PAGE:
Bloom syndrome is a rare genetic disorder characterized by unusually small size, sensitivity to sunlight, immune-system deficiencies, and an extraordinarily high risk for developing cancer—of any type—beginning early in life. Other clinical features include chronic respiratory illness, recurrent ear infections, and diabetes. Males are infertile; females enter menopause prematurely. There are fewer than 200 known surviving cases of Bloom syndrome worldwide. Lifespan is limited; the average age of death is 27 years. The most common cause of death is from cancer.
Cancer is a disease of abnormal and unregulated proliferation of cells in the body. Most cancers are initiated as a result of a genetic mutation in the DNA and subsequently evolve through the accumulation of additional mutations into more advanced, and potentially lethal, states. In Bloom syndrome, the rate of mutation is increased manyfold for both tumor-initiating and tumor-advancing mutations. The consequence of this hypermutability in Bloom syndrome is a susceptibility to cancer development unlike any other human condition.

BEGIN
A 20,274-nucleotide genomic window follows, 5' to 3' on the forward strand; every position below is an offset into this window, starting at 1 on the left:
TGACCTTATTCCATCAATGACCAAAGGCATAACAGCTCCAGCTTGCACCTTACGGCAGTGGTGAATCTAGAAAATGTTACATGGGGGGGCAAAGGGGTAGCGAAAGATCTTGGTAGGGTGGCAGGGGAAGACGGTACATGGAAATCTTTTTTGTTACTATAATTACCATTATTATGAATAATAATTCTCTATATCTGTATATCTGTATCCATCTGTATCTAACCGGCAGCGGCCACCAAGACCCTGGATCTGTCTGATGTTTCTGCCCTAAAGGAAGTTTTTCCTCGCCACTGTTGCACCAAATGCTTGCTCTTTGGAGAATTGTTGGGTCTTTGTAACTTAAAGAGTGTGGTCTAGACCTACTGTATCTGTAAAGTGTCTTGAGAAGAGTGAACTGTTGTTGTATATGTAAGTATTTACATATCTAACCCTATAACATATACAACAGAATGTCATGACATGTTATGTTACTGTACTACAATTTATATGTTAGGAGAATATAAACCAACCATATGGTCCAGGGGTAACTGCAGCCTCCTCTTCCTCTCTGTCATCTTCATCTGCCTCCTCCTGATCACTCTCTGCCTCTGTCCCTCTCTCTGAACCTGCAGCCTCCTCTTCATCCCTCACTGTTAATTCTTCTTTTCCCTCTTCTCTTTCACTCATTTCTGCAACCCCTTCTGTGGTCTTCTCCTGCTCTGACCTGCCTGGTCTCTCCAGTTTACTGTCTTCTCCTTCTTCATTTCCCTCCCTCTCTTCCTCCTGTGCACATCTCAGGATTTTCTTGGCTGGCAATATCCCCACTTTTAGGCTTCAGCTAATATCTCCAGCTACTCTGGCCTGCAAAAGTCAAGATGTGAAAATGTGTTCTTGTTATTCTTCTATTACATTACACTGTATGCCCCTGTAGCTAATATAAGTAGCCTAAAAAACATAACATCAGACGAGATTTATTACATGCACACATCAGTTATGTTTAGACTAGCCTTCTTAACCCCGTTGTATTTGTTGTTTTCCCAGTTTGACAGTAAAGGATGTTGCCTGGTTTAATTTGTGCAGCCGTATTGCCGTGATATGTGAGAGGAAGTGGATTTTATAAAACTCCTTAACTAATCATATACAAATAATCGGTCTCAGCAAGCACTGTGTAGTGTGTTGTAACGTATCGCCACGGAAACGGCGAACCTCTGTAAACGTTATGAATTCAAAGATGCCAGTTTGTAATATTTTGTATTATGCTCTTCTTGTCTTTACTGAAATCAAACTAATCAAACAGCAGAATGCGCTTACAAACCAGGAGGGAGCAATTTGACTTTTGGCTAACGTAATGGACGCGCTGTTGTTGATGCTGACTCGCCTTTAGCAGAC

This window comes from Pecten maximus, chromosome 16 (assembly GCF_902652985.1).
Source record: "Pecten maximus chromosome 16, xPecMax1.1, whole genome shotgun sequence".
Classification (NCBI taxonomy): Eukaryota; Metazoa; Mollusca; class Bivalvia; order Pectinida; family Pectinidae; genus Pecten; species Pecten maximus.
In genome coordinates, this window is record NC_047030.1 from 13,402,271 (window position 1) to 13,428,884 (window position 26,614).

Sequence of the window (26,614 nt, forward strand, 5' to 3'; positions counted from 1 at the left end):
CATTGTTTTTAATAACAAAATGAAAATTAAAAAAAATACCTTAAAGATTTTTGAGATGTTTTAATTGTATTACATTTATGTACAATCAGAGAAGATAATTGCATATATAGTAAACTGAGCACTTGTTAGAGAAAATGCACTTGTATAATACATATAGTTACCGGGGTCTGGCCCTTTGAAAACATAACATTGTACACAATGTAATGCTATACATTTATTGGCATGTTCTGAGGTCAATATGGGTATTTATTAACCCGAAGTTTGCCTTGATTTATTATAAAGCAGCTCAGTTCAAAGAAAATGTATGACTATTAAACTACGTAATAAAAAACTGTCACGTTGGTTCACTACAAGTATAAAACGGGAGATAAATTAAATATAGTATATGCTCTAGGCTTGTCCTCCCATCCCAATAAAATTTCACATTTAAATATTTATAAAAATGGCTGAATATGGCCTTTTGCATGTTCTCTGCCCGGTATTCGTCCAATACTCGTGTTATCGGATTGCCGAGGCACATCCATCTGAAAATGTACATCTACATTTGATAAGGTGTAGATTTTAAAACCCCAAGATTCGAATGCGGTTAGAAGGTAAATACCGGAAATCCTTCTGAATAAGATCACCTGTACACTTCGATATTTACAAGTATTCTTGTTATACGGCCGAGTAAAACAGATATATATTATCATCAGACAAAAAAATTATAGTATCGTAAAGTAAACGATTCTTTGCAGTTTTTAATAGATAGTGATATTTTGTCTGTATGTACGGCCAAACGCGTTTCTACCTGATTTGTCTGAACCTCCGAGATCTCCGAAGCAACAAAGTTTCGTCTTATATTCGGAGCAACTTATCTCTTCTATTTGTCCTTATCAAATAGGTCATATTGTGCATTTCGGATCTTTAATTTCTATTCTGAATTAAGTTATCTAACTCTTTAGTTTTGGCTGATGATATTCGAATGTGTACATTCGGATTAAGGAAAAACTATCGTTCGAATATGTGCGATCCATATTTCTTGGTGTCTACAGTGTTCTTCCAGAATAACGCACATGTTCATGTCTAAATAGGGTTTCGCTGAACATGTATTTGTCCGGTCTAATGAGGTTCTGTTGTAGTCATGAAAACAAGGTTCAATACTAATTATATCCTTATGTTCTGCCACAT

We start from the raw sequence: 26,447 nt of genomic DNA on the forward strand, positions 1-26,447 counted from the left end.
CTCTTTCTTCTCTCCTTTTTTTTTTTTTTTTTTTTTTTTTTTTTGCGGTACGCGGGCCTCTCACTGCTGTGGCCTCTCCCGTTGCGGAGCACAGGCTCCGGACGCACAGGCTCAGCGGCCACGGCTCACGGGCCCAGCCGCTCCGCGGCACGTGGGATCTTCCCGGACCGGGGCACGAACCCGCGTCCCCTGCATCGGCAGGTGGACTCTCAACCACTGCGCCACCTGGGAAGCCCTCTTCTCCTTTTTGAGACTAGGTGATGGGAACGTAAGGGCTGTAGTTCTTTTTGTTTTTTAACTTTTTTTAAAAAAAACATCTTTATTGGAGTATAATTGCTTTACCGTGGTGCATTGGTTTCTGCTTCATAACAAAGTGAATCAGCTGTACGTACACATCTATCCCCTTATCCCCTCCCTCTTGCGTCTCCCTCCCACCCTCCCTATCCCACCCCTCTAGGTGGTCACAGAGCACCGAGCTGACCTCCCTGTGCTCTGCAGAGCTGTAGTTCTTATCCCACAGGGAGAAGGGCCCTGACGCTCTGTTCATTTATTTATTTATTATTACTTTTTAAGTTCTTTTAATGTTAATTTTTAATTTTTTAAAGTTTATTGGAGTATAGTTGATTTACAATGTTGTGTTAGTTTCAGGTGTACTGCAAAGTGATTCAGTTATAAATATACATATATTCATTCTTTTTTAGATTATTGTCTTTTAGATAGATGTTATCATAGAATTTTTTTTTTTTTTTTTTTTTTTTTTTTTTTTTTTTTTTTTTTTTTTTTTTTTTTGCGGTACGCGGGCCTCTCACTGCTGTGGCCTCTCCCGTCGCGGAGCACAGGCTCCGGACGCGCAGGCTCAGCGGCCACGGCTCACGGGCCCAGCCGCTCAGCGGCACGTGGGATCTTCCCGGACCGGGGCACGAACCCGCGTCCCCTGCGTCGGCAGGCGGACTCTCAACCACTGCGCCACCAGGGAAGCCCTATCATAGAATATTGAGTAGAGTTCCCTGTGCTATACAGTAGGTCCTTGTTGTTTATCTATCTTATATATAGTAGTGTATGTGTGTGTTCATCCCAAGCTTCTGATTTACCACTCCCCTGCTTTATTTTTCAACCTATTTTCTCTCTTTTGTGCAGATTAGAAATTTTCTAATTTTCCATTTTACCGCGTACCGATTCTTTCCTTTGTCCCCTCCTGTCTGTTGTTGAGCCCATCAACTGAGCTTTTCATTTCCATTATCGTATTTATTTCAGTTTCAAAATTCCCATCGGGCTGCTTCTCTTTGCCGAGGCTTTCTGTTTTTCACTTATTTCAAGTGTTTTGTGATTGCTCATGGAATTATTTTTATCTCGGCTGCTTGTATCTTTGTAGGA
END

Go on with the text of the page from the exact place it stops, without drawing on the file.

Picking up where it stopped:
Persons with Bloom syndrome are predisposed to cancer in three exceptional ways:
These three features of the cancer predisposition in Bloom syndrome make it a model for the study of cancer generally. From this model, we can learn how cancer develops in other people. And, if we can figure out how to treat cancer in persons with Bloom syndrome, we learn at the same time how it can be treated in others.
There are some excellent reviews of Bloom syndrome and cancer, including an update from the Bloom Syndrome Registry of the cancers that have occurred in the 265+ persons the Registry has followed since 1954. The Registry also presents similar information on its website. To learn more about Bloom syndrome and cancer or Bloom syndrome, in general, please visit the website of the international Bloom Syndrome Association.